Minister of Higher Education, Science and Technology, Blade Nzimande, says it is clear that blended and multimodal learning, including digital and online learning, must become a standard part of the higher education system in future.
Nzimande was briefing the media on Thursday on efforts by his department to save the 2020 tertiary academic year in spite of the disruptions brought by the Covid-19 pandemic.
“I want to assure South Africans that all our universities are fully committed to complete the 2020 academic year by mid-March 2021. Twenty-five universities are set to start the 2021 academic year at end of March 2021 and one university in April,” said Nzimande.
While pushing for increased e-learning, the minister also acceded: “We must also immediately point out that a significant number of students, especially those at historically-black universities and campuses, and those living in working-class and poor communities, have struggled to access digital platforms because of lack of devices, connectivity, and other family household circumstances.”
Nzimande addressed delays around the purchasing of laptops for National Student Financial Aid Scheme (NSFAS) students, saying a tender had been approved and the laptops would be provided to students in the new academic year.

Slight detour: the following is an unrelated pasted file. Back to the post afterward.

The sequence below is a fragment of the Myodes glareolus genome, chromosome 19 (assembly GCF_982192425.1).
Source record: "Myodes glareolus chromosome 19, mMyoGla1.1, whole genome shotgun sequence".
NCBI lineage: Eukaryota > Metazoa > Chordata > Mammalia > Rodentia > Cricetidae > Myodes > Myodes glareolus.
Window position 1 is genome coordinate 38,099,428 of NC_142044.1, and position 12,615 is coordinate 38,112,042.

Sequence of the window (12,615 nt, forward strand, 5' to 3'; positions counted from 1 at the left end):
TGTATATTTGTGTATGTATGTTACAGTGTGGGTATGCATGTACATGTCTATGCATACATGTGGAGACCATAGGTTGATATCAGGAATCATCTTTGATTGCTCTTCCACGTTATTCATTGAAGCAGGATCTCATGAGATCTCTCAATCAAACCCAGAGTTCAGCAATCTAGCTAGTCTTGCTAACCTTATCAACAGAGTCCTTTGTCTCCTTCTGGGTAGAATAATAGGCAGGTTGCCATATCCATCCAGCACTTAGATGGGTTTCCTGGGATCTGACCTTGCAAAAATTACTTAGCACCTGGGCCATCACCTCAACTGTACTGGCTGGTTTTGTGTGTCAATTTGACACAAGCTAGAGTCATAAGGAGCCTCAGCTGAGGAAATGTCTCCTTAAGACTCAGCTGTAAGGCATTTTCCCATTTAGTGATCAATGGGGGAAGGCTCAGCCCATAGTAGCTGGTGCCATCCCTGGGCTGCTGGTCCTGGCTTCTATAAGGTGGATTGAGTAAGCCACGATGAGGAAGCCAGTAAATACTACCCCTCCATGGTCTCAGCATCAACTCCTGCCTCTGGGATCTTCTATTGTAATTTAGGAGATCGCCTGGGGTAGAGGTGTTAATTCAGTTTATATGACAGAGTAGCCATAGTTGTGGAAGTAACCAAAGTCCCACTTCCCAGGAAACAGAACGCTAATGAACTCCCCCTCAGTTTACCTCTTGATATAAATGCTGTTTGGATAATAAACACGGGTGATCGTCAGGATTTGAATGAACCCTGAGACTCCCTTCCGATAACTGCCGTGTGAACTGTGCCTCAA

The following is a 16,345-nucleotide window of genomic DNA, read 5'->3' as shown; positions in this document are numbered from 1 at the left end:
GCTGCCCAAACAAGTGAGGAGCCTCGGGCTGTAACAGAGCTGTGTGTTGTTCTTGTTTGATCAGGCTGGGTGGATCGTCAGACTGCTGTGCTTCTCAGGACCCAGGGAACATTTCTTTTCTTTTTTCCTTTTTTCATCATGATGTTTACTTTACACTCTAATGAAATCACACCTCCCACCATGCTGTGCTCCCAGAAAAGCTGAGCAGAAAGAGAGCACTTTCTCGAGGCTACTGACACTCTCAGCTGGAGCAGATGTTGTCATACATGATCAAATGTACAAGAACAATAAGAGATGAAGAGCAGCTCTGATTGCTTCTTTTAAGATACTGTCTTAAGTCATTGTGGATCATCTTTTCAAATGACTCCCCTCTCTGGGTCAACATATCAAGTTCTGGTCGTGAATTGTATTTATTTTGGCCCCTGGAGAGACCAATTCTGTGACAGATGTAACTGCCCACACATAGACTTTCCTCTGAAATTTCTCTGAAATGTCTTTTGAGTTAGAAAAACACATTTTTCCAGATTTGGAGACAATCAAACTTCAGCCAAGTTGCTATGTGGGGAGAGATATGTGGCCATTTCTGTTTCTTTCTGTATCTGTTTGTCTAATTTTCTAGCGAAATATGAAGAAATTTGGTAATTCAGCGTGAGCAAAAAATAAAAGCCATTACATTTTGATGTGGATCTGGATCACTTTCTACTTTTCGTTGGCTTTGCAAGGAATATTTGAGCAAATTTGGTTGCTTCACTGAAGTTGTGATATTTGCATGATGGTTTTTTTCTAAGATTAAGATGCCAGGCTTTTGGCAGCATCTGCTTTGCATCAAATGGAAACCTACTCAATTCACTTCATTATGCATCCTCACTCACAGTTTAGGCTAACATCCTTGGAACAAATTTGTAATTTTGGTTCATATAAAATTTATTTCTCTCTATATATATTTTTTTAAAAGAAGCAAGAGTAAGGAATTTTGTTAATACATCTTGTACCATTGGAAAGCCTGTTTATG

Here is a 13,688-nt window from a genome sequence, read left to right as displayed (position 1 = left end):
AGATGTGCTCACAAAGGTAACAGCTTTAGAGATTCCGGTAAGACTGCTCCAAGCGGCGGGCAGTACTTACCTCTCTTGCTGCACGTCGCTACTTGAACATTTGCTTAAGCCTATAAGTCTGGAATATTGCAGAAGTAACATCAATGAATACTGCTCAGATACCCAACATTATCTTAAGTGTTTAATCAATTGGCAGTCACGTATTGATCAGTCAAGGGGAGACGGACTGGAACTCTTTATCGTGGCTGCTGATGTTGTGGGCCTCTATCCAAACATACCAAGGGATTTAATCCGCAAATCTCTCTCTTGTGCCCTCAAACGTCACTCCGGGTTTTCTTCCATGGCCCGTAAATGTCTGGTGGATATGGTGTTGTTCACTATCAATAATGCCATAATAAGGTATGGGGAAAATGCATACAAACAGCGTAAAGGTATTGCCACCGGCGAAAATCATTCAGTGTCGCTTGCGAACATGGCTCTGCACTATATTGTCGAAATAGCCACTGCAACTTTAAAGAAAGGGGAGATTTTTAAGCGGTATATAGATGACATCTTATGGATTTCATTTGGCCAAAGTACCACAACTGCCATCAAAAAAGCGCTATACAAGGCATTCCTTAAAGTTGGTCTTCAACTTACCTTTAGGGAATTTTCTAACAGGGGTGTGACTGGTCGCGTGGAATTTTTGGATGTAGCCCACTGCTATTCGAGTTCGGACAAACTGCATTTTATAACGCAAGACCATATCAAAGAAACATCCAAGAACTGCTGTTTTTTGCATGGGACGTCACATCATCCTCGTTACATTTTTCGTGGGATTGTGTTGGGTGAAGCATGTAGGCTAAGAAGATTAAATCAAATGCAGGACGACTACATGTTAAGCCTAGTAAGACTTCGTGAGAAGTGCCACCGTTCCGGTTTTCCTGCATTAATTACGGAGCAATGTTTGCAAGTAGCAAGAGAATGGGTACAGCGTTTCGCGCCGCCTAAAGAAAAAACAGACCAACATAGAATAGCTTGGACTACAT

“It was very important to ensure that the procurement processes were followed very strictly,” Nzimande said.
Nzimande said the consequences of the Covid-19 pandemic would be felt for years to come in most sectors, including the tertiary academic space.
He said his department had been working with the World Health Organisation (WHO) and the National Centre for Communicable Diseases (NICD) to map the way forward for tertiary students.
He added that he had taken note of Covid-19 cluster outbreaks in the Eastern Cape, in particular.
“We do anticipate more cluster outbreaks in more provinces and institutions,” he warned, asking that students and academic staff remain disciplined regarding basic hygiene protocols.